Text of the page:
Bipartisan Senate 2018 Farm Bill turns the tide for historically underserved Farmers and Ranchers

The Rural Coalition and the National Latino Farmers and Ranchers Trade Association see strong progress for this nation’s African American, Asian Pacific, Latino, and Tribal Farmers and Ranchers and rural communities in the strongly bipartisan Agricultural Improvement Act of 2018, which passed the U. S. Senate in late June by a vote of 86-11. The bill preserves nutrition programs, leaves largely intact conservation and other key programs, and preserves clean water protections. Of great significance to our communities, it makes critical investments in tribal farmers and food systems and programs supporting the nation’s historically underserved, veteran and young farmers and ranchers, improves transparency in credit programs and removes barriers to cultivation of industrial hemp.
“The Agricultural Improvement Act passed yesterday is a huge step forward,” said Rural Coalition Board Member Rudy Arredondo, President of the National Latino Farmers and Ranchers Trade Association. “We are extremely happy that the Senate Agriculture Committee leaders were able to stay focused on the essentials of as good a bipartisan farm bill as we can get in this political climate.”
“This bill turns the tide for African American and all other historically underserved farmers and ranchers,” said Rural Coalition Vice Chairperson Georgia Good, Executive Director of the Rural Advancement Fund of the National Sharecroppers Fund, which has worked since 1937 to improve the quality of life in rural communities in the South. We are grateful to Senator Tim Scott (SC) and Doug Jones (AL) for opening a critical new door to allow families of multiple generations operating on inherited land to be allowed in to the programs of USDA that all farmers need to thrive with their bill, S. 3117.

We further thank Senate Agriculture Committee Chairman Pat Roberts (KA) and Ranking Member Debbie Stabenow (MI) for their patient and persistent leadership to work with us all to include these bills in a landmark package that values all rural communities and peoples.”
According to Rural Coalition Chairperson John Zippert of the Alabama Association of Cooperatives, “The Federation of Southern Cooperatives estimates more than 40% of black owned land is in heirs property status ; including the Fair Access Act in this bill enables people in states that have the Uniform Partition of Heirs Property laws to access USDA programs more directly with less red tape.”
On behalf of our entire Coalition, we also thank Senators Robert and Stabenow, and also Senators Chris Van Hollen (MD), Tina Smith (MN), as well as Senator Jones for their diligent efforts to not only protect but improve the Outreach for Socially Disadvantaged and Veteran Farmers and Ranchers Program (OASDVFR), which has struggled for funding since first authorized in 1990, and since military veteran farmers and ranchers were added in 2014. The Senate bill links OASDVFR with the Beginning Farmers and Ranchers Development Program and strengthens and provides permanent authority to both programs. Under the new bill, the programs would equally share permanent direct funding of $50 million and will be improved with strong peer review processes.”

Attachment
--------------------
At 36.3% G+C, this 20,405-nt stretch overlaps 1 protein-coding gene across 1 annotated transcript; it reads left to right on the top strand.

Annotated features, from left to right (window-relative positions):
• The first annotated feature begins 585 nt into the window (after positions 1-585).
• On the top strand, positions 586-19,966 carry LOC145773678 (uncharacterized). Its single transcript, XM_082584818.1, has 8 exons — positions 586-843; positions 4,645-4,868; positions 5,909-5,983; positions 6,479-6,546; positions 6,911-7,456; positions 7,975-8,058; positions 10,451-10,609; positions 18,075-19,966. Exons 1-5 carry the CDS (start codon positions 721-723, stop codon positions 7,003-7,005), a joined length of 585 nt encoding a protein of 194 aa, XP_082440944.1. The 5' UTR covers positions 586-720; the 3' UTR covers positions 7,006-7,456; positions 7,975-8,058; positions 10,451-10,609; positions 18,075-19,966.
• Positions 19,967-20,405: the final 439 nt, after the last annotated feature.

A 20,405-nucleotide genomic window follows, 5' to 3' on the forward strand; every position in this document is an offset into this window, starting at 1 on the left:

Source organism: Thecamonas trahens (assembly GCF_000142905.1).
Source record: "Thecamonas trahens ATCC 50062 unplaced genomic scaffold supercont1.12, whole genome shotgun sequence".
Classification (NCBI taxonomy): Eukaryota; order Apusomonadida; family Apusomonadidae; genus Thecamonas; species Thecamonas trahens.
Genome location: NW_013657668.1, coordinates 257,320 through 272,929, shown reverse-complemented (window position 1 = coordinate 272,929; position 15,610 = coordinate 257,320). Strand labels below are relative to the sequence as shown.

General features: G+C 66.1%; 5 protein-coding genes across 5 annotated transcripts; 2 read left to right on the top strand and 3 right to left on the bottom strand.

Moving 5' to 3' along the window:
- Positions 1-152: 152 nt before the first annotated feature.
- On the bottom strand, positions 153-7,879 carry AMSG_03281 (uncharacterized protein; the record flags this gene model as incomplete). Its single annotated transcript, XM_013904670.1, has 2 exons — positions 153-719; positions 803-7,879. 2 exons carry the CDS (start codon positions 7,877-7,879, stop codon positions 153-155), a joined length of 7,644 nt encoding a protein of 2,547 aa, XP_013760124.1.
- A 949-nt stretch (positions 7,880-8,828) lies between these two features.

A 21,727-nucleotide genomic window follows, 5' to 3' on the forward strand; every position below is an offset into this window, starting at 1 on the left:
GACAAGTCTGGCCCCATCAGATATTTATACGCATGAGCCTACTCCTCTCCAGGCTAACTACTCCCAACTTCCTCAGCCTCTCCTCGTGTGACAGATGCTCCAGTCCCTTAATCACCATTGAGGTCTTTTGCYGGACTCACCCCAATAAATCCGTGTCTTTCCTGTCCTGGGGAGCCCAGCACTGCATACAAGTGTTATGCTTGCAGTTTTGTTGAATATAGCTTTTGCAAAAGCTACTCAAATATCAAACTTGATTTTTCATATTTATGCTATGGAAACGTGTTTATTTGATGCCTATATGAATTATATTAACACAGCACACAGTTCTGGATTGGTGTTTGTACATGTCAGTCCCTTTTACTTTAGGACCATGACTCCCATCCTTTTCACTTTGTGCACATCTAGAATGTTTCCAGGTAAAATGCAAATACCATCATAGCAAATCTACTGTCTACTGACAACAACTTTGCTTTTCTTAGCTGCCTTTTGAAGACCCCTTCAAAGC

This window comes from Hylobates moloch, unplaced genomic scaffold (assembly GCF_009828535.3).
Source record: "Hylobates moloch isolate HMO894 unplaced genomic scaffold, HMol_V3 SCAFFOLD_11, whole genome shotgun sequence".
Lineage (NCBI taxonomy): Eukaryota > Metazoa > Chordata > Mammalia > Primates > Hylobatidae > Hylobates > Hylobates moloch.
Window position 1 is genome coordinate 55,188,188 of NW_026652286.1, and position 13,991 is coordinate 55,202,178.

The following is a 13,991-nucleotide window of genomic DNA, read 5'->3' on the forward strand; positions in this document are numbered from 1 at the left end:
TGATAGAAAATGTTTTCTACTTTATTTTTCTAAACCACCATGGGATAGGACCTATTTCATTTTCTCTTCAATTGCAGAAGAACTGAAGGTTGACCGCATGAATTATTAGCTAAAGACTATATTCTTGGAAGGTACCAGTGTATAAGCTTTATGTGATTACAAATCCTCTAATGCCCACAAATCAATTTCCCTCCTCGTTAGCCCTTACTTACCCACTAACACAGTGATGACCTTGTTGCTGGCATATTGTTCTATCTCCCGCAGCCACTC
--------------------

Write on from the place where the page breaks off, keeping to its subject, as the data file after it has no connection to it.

“We have been working hard for decades to bring equity to the farm bill in terms of treatment for Black farmers and other farmers of color to build cooperatives and to uplift low-wealth communities. The Agriculture Improvement Act of 2018 addresses continuing inequities and supports the quality hands-on assistance needed to make sure the 2018 farm bill reaches everyone,” said Rural Coalition Chairperson John Zippert, based in rural Alabama.
“The passage of the Agricultural Improvement Act of 2018 out of the Senate with strong bipartisan support shows opportunity for young people to shape the future of their tribal, urban, and rural communities,” said Marc Grignon, Co-Director of Hempstead Project Heart, a Rural Coalition member group. “There are numerous provisions in the legislation passed which open the door for revitalization of the hemp industry to thrive in the United States again. We look forward to the House and Senate producing a conference bill that upholds tribal sovereignty, provides permanent support to beginning and socially disadvantaged farmers and ranchers, and lifts the barriers for the American Hemp Industry.”
“Everyone in our nation, who cares about a future for farmers, ranchers and rural communities needs to contact your Congressional delegations- and your Representative in particular – to rally behind the much stronger Senate bill as a solid base for a final 2018 Farm Bill.”
The next step is for the U. S. Senate and House of Representatives to hold a Conference Committee to merge and reconcile differences in the two bills. The Conference Committee is likely to convene in August to produce a final bill for passage in both houses before the end of September when the prior Farm Bill provisions expire.

Newswire : After stunning Soccer World Cup victory migrants also rejoice

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Mbappe – son of African immigrants played on French team

July 16, 2018 (GIN) – There’s a festive spirit in France following its second World Cup final in 20 years. For the decisive game, fans had been glued to their sets, including at a Salvation Army shelter where several dozen migrants had watched the match.